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\title{CS333 - Problem Set 9\\\small{Due: Wednesday, May 2nd before class}}
\author{}
\date{}
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\begin{document}
\maketitle
\vspace{-1cm}
See final page for hints.
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\begin{enumerate}
\item
\begin{enumerate}
\item \textbf{[6 points]} Let $\ket{\psi}$ and $\ket{\phi}$ be any single-qubit states (not necessarily standard basis states), and let $\textsc{swap}$ denote the $2$-qubit gate that swaps its input qubits (i.e., $\textsc{swap}\ket{\eta}\ket{\mu}=\ket{\mu}\ket{\eta}$ for any states $\ket{\mu}$ and $\ket{\eta}$). What is the output state of the following circuit (in terms of $\ket{\psi}$ and $\ket{\phi}$ )?
\begin{align}
\Qcircuit @C=1em @R=.7em @!R {
\lstick{\ket{0}} & \gate{H} & \ctrl{1} & \gate{H} & \qw \\
\lstick{\ket{\psi}} & \qw & \multigate{1}{\textsc{swap}} & \qw & \qw \\
\lstick{\ket{\phi}} & \qw & \ghost{\textsc{swap}} & \qw & \qw
}
\end{align}
\item \textbf{[6 points]} Suppose the top qubit in the above circuit is measured in the standard basis. What is the probability that the measurement result is $0$?
\item \textbf{[6 points]} How do the results of the previous parts change if $\ket{\psi}$ and $\ket{\phi}$ are $n$-qubit states, and $\textsc{swap}$ denotes the $2n$-qubit gate that swaps the first $n$ qubits with the last $n$ qubits?
\item \textbf{[6 points]} What is this circuit used for?
\end{enumerate}
\item Analysis of details of period finding algorithm we skipped in class :)
\begin{enumerate}
\item \textbf{[6 points]} In class, we showed that the probability of getting an outcome $\ket{y}$ in the final measurement of the period finding algorithm is
\begin{align}
Pr(\ket{y})=\frac{1}{Nm_{b^*}}\left|\sum_{m=0}^{m_{b^*}-1}e^{-2\pi i m r y/N}\right|^2.
\end{align}
Using the geometric series formula, and the fact that
\begin{align}
\sin(\theta)=\frac{e^{i\theta}-e^{-i\theta}}{2i},
\end{align}
show that
\begin{align}
Pr(\ket{y})=\frac{\sin^2(\pi r y m_{b^*}/N)}{Nm_{b^*}\sin^2(\pi r y/N)}.
\end{align}
\item \textbf{[6 points]} Plot $Pr(\ket{y})$ (note this function is not continuous!) for $N=400$, $r=7$, and $m_b^*=\lceil N/r \rceil$ using any plotting software (e.g. matplotlib for python, mathematica, etc)
\item \textbf{[6 points]} You should find that there are 6 outcomes that are particularly likely. Take one of these outcomes, divide by $400$ to get $y/N$ and find the congruents of this fraction. Show that the congruent closest to $y/N$ with denominator less than $\sqrt{400}=20$ has denominator equal to $7.$ What does this mean?
\end{enumerate}
\item \textbf{This problem is moved to problem set 10, so you do not need to complete for PS 9.}\\ In class, we showed how to create a quantum error correcting code that protected against an error of the form $X$ on any of the three qubits. Show that this code also protects against any error that is a rotation about the $\hat{x}$ axis of the Bloch sphere. That is, an error of the form:
\begin{align}
X_\theta=\cos(\theta)I+i\sin(\theta)X=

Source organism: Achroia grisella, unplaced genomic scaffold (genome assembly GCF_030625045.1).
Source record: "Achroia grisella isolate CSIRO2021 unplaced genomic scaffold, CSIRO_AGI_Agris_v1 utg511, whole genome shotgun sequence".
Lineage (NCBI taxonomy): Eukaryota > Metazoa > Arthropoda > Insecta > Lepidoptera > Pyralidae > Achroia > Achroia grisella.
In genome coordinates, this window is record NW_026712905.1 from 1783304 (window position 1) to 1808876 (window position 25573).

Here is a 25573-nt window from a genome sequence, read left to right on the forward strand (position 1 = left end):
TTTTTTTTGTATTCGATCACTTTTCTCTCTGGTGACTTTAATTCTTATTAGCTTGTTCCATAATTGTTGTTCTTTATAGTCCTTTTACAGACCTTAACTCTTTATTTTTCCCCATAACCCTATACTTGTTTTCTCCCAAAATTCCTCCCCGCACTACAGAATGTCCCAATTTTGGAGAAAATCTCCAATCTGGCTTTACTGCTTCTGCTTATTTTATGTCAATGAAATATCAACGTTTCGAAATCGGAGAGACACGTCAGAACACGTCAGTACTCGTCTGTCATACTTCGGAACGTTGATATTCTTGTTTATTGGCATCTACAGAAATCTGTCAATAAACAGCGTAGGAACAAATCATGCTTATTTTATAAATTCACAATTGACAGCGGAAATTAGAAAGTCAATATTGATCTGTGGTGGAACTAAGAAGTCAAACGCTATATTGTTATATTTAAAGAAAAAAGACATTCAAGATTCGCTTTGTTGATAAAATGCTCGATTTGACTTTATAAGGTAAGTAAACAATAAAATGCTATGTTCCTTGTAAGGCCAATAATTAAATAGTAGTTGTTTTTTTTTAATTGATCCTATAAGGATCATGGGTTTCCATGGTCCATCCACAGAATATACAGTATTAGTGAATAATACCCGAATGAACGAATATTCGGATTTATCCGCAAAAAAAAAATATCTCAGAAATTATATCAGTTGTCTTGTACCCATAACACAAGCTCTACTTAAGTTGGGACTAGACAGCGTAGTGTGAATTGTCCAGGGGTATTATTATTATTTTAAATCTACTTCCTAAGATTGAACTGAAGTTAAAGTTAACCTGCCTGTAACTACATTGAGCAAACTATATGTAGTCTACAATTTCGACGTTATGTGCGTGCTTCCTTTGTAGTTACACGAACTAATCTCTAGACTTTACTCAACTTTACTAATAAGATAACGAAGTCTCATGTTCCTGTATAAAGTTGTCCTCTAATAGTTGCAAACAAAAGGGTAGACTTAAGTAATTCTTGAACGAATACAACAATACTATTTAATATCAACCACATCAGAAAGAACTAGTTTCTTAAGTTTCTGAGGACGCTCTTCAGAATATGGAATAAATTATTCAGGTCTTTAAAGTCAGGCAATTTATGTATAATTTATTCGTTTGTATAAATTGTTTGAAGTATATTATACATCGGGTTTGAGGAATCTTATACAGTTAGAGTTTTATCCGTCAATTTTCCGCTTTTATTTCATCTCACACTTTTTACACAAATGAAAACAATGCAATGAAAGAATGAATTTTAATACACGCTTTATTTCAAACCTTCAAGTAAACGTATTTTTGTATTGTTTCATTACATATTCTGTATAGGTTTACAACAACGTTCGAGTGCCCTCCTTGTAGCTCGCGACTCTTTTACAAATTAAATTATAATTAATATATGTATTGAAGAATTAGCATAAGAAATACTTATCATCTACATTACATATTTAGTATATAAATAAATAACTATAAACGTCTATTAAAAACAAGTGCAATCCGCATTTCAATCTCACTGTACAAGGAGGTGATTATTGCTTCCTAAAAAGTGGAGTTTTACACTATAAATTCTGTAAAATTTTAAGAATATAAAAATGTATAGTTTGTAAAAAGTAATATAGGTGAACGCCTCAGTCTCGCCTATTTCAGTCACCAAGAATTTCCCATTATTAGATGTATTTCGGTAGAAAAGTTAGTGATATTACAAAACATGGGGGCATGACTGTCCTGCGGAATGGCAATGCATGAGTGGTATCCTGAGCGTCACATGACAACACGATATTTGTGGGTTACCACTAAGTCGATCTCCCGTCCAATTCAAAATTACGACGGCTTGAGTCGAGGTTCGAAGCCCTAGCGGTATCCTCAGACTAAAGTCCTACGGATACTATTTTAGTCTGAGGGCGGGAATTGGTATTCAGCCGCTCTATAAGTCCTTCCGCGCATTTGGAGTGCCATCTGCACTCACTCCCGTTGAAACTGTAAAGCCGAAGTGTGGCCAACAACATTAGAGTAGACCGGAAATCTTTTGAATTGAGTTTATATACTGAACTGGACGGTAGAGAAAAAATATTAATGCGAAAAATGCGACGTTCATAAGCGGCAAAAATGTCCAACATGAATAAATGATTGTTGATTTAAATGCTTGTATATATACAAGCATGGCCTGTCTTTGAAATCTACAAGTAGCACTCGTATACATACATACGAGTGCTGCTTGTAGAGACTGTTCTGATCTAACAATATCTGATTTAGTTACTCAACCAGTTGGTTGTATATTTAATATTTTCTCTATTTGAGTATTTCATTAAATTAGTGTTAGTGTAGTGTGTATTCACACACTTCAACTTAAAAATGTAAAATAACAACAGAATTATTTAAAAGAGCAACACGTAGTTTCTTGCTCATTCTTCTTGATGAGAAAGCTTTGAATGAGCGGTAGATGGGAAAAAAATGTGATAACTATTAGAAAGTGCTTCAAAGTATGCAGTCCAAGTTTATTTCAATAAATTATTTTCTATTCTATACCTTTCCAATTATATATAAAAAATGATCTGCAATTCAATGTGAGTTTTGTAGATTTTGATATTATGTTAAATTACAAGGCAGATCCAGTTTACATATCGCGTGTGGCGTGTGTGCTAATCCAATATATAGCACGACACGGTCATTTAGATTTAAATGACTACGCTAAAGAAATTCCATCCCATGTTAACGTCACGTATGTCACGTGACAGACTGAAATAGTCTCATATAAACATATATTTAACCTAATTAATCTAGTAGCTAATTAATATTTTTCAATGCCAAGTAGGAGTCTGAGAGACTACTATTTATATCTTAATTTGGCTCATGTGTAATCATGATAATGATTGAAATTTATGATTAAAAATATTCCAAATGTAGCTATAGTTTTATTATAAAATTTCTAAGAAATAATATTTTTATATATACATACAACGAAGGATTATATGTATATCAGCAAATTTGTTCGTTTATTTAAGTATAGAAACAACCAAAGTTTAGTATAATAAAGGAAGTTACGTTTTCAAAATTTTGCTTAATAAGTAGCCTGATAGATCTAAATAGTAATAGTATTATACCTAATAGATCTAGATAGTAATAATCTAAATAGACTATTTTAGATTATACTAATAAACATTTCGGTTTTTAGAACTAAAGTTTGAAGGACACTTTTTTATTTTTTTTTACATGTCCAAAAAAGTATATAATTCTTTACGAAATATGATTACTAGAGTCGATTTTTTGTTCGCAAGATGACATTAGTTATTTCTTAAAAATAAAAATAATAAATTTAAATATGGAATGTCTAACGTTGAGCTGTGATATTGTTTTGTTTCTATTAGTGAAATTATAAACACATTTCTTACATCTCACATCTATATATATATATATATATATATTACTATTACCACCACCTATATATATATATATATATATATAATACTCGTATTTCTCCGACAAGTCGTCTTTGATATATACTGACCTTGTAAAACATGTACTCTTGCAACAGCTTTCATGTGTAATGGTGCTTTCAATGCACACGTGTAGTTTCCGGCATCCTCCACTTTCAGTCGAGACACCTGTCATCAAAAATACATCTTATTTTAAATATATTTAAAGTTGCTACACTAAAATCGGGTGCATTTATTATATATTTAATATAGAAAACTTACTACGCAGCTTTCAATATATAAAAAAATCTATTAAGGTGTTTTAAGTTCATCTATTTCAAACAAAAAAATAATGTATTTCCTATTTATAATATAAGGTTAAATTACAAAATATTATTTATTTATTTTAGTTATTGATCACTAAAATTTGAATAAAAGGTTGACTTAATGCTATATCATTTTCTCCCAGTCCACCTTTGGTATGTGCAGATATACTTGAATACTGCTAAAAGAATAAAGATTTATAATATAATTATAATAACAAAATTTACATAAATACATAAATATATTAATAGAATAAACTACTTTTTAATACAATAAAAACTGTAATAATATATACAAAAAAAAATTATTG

\left(
\begin{array}{cc}
\cos(\theta)& i\sin(\theta)\\
i\sin(\theta)& \cos(\theta).
\end{array}
\right).
\end{align}
To do this, consider the error correcting circuit we looked at in class:
\begin{align}
\Qcircuit @C=1em @R=.7em @!R {
\ustick{A}& \ctrl{3} & \qw & \qw & \qw & \qw \\
\ustick{B}& \qw & \ctrl{2} & \ctrl{3} & \qw & \qw \\
\ustick{C}& \qw & \qw & \qw & \ctrl{2} & \qw \\
\lstick{\ket{0}}& \targ & \targ & \qw & \qw & \meter \\
\lstick{\ket{0}}& \qw & \qw & \targ & \targ & \meter \\
}
\end{align}
\begin{enumerate}
\item \textbf{[6 points]} Suppose that an error $X_\theta$ occurred on the qubit $A$ before running the error correction scheme. So the effective circuit with error is
\begin{align}
\Qcircuit @C=1em @R=.7em @!R {
\ustick{A}& \gate{X_\theta} & \ctrl{3} & \qw & \qw & \qw & \qw \\
\ustick{B}& \qw& \qw & \ctrl{2} & \ctrl{3} & \qw & \qw \\
\ustick{C}& \qw &\qw & \qw & \qw & \ctrl{2} & \qw \\
&\lstick{\ket{0}}& \targ & \targ & \qw & \qw & \meter \\
&\lstick{\ket{0}}& \qw & \qw & \targ & \targ & \meter \\
}
\end{align}
If the input state to the circuit in Eq. (19) is $a\ket{000}_{ABC}+b\ket{111}_{ABC}$, what are the possible measurement outcomes of the final two qubits, and what does the system collapse to in the case of each possible outcome?
\item \textbf{[6 points]} Based on the measurement outcome, what should you do to recover $a\ket{000}+b\ket{111}$
\item \textbf{[6 points]} The calculation is similar if $X_\theta$ occurs on $B$ or $C$. What are the measurement outcomes in each case, and how should you correct the error based on the measurement outcome? (You do not need to do any calculations, just state what happens and what you should do, given the results of part a/b, and the analysis we did in class.)
\item \textbf{[6 points]} Explain why you don't have to know $\theta$ in order to correct the error. Why is the collapse helpful?
\end{enumerate}
\end{enumerate}
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\newpage
{\Large{Hints!}}
\begin{enumerate}
\item
\begin{enumerate}
\item Solution: $\frac{1}{2}[\ket{0}(\ket{\psi}\ket{\phi}+\ket{\phi}\ket{\psi})
+\ket{1}(\ket{\psi}\ket{\phi}-\ket{\phi}\ket{\psi})]$
\item Solution: $\frac{1}{4}\left(2+2\left|\braket{\psi}{\phi}\right|^2\right)$. Remember a state is normalized if it's inner product with itself is 1.
\end{enumerate}
\item
\item
\begin{enumerate}
\item Outcome $\ket{00}\rightarrow a\cos(\theta)\ket{000}+b\cos(\theta)\ket{111}$. Outcome, $\ket{10}\rightarrow a\cos(\theta)\ket{100}+b\cos(\theta)\ket{011}$. No other outcomes possible.
\end{enumerate}
\end{enumerate}
\end{document}